Alleged admission of guilt allowed in Karabo Mokoena case

Karabo Mokoena's death elicited a public outcry about violence against women in South Africa. (Gallo)

Karabo Mokoena's death elicited a public outcry about violence against women in South Africa. (Gallo)

Police testimony that alleges Sandile Mantsoe admitted to killing Karabo Mokoena will be admissible in his trial.

The third day of the trial for the murder of Mokoena saw the judge hold a trial within a trial over whether the court could hear evidence about an alleged admission made, but later withdrawn, by Mokoena’s former boyfriend Mantsoe that he killed Mokoena.

Mantsoe is accused of murdering Mokoena in April 2017. Her brutal death elicited a public outcry about violence against women in South Africa.

On Wednesday, law enforcement officials, Sergeant Matshidiso Maseko and Captain Bhekisisa Mhlongo, testified on behalf of the state.

Captain Maseko, a domestic violence co-ordinator and missing persons investigator, testified that on May 10 last year she received a visit from Mokoena’s mother, Keabetswe, who wanted to file a missing persons’ report for her daughter. Keabetswe said the last time she spoke to Karabo, she did not know her daughter’s whereabouts.
She also gave Maseko the accused Sandile Mantsoe’s phone number.

When Maseko called Mantsoe, he said that “[Karabo] was at his apartment on April 27 and he accompanied her to a taxi.”

Later that day, at around 7pm, Maseko, along with Captain Mhlongo from the Sandton police station, Lolo and Karabo’s sister went to the Sandton Skye apartment building to meet with the manager. They then asked to see Sandile Mantsoe’s apartment. After knocking and realising that Mantsoe was not there, the group waited as the manager called Mantsoe.

“He said was he was in Lyndhurst and would be back at 9pm,” Maseko said.

As they waited, they watched security footage from April 27 and 28. On the tape, they saw Mokoena and Mantsoe leaving the building together. Maseko testified that on April 28 at around 2am, Mokoena and the accused arrived at the building and entered the elevator. Later that day, at around 10pm, Mantsoe was seen carrying a large dustbin up to his apartment and then carrying it back down. Mhlongo stated that it looked heavy.

After watching the video tapes, both the sergeant and captain testified that once the accused had arrived they walked up to his apartment. After investigating, they found that the carpet under a small rug in his bedroom was wet.

“When we removed [the rug] there were stains that looked like blood,” said Maseko.

When they asked why the carpet was wet, Mantsoe said that he was selling the apartment so he needed to clean it.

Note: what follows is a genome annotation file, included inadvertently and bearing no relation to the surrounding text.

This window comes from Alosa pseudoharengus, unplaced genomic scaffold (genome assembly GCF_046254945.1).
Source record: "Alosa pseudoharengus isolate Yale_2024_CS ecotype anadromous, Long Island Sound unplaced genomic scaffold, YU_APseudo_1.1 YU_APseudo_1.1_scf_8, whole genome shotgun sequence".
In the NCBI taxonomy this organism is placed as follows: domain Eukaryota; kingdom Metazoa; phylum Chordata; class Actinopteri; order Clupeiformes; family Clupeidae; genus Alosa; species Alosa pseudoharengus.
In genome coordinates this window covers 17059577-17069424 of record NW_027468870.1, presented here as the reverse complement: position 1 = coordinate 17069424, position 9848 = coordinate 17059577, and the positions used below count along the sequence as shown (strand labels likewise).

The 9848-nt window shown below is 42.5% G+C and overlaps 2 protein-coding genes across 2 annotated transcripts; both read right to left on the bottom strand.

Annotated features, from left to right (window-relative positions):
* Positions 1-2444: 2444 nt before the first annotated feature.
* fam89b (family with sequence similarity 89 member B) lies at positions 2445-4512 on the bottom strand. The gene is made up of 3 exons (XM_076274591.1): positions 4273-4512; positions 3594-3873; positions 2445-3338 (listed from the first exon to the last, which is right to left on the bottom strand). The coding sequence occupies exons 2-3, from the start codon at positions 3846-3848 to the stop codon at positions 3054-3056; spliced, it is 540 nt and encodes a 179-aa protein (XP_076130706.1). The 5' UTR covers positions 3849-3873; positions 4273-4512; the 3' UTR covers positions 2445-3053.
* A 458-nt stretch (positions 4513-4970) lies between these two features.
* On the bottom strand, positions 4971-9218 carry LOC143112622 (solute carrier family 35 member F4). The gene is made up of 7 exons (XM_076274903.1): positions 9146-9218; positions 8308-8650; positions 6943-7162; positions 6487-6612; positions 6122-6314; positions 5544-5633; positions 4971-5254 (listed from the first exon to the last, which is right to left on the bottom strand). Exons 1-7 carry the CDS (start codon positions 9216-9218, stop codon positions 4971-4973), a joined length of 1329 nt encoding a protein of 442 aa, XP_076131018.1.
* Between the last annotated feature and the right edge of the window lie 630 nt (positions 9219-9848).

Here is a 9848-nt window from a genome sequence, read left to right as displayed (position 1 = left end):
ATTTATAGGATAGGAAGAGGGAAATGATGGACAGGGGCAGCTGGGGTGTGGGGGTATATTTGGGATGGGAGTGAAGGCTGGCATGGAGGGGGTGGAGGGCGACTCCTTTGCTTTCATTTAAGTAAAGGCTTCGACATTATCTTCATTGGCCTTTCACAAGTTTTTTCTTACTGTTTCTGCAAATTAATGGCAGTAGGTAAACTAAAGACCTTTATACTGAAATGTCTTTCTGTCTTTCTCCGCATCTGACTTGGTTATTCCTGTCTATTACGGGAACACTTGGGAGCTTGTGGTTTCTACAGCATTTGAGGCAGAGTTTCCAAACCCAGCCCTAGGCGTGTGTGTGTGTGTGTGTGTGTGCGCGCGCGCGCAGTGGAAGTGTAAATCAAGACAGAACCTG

He was then arrested for kidnapping and taken to Sandton police station where Captain Mhlongo questioned him further.

When asked whether he knew where Mokoena was, Mantsoe denied any knowledge of her whereabouts. At this point, Captain Mhlongo questioned him about the security footage.

“That’s when he told me that he killed Karabo. And I asked him what he used to kill her and where he killed her. He said he killed her in Sandringham and burned her body.”

According to Mhlongo, Mantsoe also admitted to having disposed of her body in a dustbin. In Mhlongo’s testimony, whether or not Mantsoe burned the body before or after he placed Mokoena in the dustbin, remains unclear.

After Mantsoe gave his statement, the captain went to get more paper to continue to take down his statement. On his return, Mhlongo claimed Mantsoe denied ever having made the confession and refused to write it down.

Maseko corroborated her captain’s testimony saying that, while she was filing her arresting statement, Mhlongo called to inform her that the accused admitted to killing Mokoena.

Trial within a trial

Since there was no hard evidence of Mantsoe’s verbal confession to killing Karabo, the judge declared a trial within a trial, to determine “whether the admission was credible or not” and whether Mantsoe was properly read his rights.

The judge asked for clarity on whether Mhlongo asked the accused anything before reading the rights.

“I warned him of his rights before asking any questions. I told him about his right to keeping quiet and I also informed him that everything he said may be used against him in court [to which] he said ‘I understand’,” Mhlongo said.

After the captain testified in the trial within the trial, the accused took the stand. The accused claims that at the police station he remembered being “confused” and vulnerable, but went on to say that the captain tried to calm him.

“As we were in that room, he said I was a nice person. He said if I gave him something small, he can let me go” Mantsoe said.

“At first I was not sure what he was talking about as I had never been arrested before. I then asked what I could say that would let me go. He said that he would make sure that I couldn’t get in trouble.”

When asked by one of the state prosecutors, Mike Hlatshayo, if he had confessed to killing Mokoena to Captain Mhlongo, Mantsoe responded, “no I did not.” However, Mantsoe admitted to removing Mokoena’s body and that the officers found blood in his apartment.

The prosecutor continued to question Mantsoe, asking why Mhlongo would lie about the statement he claimed Mantsoe gave him. The prosecutor concluded that the admission complies with the reports.

However, the defense, Victor Simelane, believed that the admission should be disputed.

The judge concluded “the evidence from the admission is admittedly evidence”.

Captain Mhlongo will continue with his testimony after lunch.

Arielle Schwartz

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